Biodynamic Bordeaux with the Wino Family!!

A little over a year ago I was invited to join a wine tasting group in NYC.  Since the hosts only have so much room at the table, at first I was to be included only as a replacement if someone else couldn’t make it, but I didn’t care I was thrilled!!  I am now a regular as I apparently scared many into leaving the group. 🙂 My love for food is only equalled, and at times surpassed, by my love for wine.  The group is made up of a wonderful lot of people from all walks of life with a common passion for great wine.  Most of us have done some studying at the WSET in NYC with some in the Master of Wine program.  I am not certain I will ever get to that level with the limited time I have to commit to such a rigorous program but our gatherings are a wonderful way to taste amazing wines with other wine geeks.



One of us will choose a theme for the evening and provide everyone with some information in advance.  There is a Google Docs document which allows us to note which wine we will bring to avoid duplication.  Our hosts, C & K graciously open up their home to the wino family and thus the fun begins.  Last night’s theme was biodynamic/organic Bordeaux.  I have not been able to make the last couple of tastings which used to be held once a week but have now reduced to once a month, but this one I was excited about.  The Bordeaux region is one of my favorites and I have visited the area more than once.  No California winery will ever come close to producing the style of wines that come from this region.  That, of course, is my opinion.  There is something to be said for tradition and one can almost taste it in a glass of French wine, and it is something I find lacking in most of the mass produced wines of the new world.  Don’t get me wrong I love the wines of the new world as well at the right time and place and with the right food.  And you can take me to Napa & Sonoma any day of the week!


We tasted 14 bottles of wine from different vintages.  Some from the left bank and some from the right.  The table was set beautifully, as always, with all the necessities including some meats & cheeses from Murray’s deli, bread, and nuts.  We began at approximately 8:30pm and for the next three hours ate, drank, talked and discussed wine in between.  Our topics of conversation have no limits and could go in almost any direction.  Last night, for example, we learned that a sexually deprived male fruit fly likes to drink 15% alcohol to work off its frustration.  Now where else would I possibly pick up information of this sort?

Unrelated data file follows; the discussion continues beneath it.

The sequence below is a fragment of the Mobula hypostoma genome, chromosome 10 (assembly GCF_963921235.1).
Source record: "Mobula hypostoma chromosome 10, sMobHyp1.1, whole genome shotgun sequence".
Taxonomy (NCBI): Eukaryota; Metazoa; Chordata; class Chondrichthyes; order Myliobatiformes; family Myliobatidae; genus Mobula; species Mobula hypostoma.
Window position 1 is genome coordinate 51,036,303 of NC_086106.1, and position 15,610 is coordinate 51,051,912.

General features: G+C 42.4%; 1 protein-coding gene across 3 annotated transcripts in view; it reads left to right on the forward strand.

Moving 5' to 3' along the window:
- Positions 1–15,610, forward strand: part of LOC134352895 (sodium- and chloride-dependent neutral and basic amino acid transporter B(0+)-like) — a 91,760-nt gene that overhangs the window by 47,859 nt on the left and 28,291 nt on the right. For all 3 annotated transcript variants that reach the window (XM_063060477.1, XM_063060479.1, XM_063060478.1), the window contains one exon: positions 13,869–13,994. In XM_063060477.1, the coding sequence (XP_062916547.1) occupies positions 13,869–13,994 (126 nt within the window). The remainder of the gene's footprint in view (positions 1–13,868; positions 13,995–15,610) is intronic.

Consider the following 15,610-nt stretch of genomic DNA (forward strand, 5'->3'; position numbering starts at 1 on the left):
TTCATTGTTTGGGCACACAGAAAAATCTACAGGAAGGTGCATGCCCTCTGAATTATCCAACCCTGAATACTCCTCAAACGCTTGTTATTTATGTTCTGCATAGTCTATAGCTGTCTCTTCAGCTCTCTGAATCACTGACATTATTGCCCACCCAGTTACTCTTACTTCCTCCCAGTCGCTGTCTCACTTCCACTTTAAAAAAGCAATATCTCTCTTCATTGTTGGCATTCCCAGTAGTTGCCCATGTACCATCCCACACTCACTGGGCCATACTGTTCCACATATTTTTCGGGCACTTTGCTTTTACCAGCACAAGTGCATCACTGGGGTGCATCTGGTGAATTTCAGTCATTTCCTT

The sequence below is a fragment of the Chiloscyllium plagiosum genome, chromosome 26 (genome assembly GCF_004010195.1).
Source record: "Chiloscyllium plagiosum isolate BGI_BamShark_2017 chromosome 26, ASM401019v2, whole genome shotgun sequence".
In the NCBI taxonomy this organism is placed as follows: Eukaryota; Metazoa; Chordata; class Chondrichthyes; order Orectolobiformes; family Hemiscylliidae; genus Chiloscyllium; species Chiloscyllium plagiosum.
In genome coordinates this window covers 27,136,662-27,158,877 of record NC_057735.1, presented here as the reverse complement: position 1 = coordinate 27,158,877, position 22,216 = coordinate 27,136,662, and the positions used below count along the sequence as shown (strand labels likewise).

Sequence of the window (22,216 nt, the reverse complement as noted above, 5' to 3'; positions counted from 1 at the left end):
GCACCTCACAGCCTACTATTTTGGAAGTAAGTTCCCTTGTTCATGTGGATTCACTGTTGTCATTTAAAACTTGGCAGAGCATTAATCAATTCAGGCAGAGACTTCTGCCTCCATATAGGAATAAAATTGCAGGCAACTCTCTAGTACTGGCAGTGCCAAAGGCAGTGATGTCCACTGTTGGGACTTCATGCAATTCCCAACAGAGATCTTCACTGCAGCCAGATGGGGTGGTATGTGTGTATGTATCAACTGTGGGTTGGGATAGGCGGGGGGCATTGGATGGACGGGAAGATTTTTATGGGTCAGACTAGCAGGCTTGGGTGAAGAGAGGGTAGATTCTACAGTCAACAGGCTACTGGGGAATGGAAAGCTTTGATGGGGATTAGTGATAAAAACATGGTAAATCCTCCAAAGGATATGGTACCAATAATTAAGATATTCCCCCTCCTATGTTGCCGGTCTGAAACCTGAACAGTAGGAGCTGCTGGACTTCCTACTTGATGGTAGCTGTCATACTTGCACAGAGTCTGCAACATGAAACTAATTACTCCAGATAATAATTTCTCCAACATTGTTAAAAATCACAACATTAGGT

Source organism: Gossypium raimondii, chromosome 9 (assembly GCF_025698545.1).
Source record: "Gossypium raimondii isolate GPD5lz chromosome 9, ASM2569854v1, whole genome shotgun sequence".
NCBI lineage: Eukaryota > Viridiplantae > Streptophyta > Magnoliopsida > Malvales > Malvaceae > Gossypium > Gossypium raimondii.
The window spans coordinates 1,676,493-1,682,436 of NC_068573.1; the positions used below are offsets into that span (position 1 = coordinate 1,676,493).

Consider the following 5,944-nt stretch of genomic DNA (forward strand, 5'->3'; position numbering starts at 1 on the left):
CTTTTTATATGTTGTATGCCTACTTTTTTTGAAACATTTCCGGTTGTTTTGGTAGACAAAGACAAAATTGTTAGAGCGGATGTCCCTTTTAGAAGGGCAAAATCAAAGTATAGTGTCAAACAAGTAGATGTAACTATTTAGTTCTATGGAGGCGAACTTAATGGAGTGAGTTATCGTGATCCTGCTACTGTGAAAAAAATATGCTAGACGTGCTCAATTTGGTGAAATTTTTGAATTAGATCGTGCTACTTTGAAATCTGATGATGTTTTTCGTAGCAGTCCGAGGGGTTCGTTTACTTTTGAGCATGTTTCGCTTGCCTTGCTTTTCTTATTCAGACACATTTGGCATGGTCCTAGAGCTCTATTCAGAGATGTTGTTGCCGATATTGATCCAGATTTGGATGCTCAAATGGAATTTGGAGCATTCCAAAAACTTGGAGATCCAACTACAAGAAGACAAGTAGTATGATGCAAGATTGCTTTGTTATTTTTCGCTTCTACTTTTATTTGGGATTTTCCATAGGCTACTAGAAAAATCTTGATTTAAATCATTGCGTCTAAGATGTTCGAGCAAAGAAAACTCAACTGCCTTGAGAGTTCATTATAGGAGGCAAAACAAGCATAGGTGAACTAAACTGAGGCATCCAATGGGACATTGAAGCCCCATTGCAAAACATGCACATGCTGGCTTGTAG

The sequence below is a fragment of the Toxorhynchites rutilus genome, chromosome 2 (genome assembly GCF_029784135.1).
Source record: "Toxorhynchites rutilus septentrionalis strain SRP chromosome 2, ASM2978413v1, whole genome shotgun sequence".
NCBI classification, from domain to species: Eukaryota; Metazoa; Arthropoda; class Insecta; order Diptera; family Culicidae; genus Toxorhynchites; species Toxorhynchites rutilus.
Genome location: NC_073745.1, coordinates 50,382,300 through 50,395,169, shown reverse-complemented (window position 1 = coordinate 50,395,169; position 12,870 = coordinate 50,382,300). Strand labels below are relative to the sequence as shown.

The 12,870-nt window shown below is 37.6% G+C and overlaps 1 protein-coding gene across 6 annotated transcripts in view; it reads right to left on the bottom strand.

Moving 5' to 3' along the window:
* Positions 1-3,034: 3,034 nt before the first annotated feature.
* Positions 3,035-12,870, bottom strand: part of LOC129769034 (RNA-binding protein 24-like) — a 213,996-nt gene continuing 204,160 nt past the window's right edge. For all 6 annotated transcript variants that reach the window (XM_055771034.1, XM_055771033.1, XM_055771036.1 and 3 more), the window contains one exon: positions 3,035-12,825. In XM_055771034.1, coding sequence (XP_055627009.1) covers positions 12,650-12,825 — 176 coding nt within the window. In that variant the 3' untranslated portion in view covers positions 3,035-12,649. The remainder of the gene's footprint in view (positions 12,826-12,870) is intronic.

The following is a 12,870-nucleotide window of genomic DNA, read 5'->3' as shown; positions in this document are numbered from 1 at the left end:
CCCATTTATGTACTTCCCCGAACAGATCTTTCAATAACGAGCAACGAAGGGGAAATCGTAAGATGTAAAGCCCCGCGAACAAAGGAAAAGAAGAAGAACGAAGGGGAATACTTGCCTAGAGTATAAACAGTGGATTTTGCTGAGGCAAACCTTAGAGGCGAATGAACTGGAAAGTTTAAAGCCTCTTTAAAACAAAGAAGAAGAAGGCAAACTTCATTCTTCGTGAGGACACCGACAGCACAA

We pour three wines at a time and then talk about each one.  With 14 bottles amongst 9 people, we would be plastered if we actually drank the wine.  Also, we would not be able to taste the later wines very well if our senses were reduced by alcohol, and so the red solo cups are used to spit out our tastings.  The need to drive home afterwards is another reason to not imbibe most of what I taste.  I save that honor for the over the top wines of the evening.  Some of the wines on our list for the evening were :


2010 Chateau Tire Pe Die M
2009 Chateau La Tour Figeac Saint-Emilion Grand Cru*
2000 & 2009* Chateau Couronneau – Bordeaux Superieur
1995, 2007* & 2008* Chateau Pontet Canet – Fifth Growth Pauillac
2008 Chateau Senejac – Haut Medoc
2008 Chateau Guiraud – Sauternes*
2008 Chateau Moulin de Tricot – Margaux*
2008 Chateau d’ Arcole
2006 Domaine de L’ A – Cotes de Castillon*
2000 Chateau Gombaude-Guillot – Pomerol*
1970 Chateau Canon 1er Gran Cru Classe Saint-Emilion*

There were others but I did not get a chance to jot them down after my phone died.  The asterisk represents favorites among the group.  The La Tour Figeac we served two ways – half out of the bottle and other half was run through a blender for 30 seconds to aerate it.  The difference was definitely noticeable.  The blending thing was a new one for all of us and some discussion was had on the subject.  The tasting ended with two “out of theme” bottles as they generally do.  These are not typically spit out wines and tonight’s offerings did not disappoint.  We had a 1970 Chateau Canon St Emilion that was absolutely brilliant followed by a delicious, Sauternes for that dessert effect.

I love hanging out with my wino family and learning more on the subject each time.  If you enjoy wine, I encourage you to start your own group.  It’s a great way to meet people and taste wines that you might not otherwise do.
Santé

Leave a Reply

Fill in your details below or click an icon to log in:

WordPress.com Logo

You are commenting using your WordPress.com account. Log Out /  Change )

Google photo

You are commenting using your Google account. Log Out /  Change )

Twitter picture

You are commenting using your Twitter account. Log Out /  Change )

Facebook photo

You are commenting using your Facebook account. Log Out /  Change )

Connecting to %s

%d bloggers like this: